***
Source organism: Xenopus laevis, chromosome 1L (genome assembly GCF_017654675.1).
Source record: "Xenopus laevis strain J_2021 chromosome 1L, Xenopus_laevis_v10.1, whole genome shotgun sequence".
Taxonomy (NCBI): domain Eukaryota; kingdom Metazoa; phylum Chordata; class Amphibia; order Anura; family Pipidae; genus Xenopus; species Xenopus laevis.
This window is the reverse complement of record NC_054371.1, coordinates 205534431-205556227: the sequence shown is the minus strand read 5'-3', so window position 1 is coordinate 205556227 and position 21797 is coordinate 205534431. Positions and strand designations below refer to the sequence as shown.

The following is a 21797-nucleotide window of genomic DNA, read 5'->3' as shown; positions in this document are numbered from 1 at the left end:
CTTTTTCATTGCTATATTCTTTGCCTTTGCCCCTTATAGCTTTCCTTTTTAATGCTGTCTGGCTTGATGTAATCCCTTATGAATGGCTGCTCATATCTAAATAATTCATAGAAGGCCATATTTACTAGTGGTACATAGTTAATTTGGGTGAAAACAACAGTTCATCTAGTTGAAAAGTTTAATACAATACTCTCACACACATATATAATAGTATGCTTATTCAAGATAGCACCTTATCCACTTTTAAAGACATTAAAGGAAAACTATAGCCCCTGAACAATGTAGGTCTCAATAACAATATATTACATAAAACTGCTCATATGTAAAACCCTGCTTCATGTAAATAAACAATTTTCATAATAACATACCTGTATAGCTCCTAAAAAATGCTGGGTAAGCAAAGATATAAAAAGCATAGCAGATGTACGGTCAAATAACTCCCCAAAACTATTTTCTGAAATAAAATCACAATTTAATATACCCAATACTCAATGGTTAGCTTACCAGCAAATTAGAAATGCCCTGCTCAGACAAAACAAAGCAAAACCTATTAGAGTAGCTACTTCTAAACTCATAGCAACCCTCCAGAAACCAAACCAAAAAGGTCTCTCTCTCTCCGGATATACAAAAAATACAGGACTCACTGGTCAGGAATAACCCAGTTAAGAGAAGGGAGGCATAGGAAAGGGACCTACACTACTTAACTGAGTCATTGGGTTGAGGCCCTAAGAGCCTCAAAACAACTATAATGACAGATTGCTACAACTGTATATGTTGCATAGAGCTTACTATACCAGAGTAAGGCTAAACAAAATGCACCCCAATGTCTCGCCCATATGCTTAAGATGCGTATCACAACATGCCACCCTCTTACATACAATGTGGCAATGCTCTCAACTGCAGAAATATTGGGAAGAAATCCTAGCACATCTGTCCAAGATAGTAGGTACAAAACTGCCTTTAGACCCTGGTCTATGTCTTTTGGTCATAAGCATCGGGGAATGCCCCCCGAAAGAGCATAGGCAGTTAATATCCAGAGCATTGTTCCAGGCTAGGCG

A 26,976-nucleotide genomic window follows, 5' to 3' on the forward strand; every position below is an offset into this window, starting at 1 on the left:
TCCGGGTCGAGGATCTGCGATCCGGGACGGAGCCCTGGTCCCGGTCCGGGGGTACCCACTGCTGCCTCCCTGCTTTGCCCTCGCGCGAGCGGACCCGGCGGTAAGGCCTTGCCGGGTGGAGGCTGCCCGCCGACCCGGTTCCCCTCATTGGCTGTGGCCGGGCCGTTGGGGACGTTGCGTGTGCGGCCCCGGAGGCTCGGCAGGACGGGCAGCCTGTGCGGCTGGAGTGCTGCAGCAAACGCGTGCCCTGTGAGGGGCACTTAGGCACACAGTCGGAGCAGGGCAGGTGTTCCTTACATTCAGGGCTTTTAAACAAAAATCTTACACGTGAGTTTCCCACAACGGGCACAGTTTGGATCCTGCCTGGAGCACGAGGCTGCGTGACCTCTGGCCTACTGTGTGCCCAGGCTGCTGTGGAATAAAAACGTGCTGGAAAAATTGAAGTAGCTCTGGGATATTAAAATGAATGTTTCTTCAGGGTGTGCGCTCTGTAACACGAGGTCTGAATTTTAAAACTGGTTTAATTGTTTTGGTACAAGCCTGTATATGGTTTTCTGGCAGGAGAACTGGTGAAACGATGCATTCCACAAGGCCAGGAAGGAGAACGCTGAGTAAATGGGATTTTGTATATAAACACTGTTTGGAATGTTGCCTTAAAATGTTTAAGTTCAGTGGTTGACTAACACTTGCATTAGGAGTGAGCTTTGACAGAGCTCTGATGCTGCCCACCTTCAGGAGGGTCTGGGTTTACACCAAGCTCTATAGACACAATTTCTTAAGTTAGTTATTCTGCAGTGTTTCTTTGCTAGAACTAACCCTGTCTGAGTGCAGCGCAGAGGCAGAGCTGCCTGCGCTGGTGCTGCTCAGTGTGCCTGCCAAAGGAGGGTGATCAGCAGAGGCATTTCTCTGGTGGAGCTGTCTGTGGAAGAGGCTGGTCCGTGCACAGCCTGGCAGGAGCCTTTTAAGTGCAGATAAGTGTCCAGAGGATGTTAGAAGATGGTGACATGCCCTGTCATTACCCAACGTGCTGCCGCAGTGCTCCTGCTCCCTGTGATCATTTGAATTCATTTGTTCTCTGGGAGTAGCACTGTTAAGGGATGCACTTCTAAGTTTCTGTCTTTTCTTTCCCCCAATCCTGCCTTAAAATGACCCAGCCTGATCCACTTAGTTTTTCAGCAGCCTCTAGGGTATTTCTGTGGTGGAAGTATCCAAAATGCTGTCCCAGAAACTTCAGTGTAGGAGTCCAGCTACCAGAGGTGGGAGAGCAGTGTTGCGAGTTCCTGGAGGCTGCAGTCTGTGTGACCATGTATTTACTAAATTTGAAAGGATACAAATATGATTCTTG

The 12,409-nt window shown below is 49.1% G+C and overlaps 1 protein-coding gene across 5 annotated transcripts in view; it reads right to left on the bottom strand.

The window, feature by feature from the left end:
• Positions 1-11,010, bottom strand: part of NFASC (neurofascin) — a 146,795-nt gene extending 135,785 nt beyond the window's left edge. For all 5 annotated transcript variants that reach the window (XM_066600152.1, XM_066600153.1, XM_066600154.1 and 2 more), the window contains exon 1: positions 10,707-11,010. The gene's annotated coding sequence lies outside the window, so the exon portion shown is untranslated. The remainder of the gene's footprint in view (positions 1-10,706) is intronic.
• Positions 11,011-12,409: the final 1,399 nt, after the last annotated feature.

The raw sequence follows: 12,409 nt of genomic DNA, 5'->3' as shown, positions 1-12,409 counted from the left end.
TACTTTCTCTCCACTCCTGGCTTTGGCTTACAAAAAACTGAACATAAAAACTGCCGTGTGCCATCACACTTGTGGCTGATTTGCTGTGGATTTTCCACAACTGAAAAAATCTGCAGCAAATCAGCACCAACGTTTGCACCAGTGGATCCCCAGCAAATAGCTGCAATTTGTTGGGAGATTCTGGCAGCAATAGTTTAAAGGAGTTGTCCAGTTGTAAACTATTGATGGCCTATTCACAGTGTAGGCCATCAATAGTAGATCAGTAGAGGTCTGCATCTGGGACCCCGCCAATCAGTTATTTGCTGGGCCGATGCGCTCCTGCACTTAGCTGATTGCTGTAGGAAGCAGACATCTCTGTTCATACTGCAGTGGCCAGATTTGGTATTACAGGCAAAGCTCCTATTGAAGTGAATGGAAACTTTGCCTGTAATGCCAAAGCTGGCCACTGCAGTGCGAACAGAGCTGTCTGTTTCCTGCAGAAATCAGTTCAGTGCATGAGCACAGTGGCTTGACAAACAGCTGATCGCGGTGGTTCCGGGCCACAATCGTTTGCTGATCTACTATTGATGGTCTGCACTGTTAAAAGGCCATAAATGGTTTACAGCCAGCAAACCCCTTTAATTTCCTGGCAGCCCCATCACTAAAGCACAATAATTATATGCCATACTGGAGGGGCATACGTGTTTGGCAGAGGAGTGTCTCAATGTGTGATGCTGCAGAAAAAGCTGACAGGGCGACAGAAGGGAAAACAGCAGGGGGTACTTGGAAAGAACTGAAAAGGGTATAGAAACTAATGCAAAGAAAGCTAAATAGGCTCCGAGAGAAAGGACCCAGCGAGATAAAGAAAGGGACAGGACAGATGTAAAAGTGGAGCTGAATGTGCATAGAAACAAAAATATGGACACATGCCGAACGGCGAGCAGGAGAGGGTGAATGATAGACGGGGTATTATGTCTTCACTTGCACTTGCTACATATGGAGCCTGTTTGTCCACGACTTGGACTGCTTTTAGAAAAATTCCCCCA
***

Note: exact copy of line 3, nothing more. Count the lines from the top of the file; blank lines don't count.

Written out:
Taxonomy (NCBI): domain Eukaryota; kingdom Metazoa; phylum Chordata; class Amphibia; order Anura; family Pipidae; genus Xenopus; species Xenopus laevis.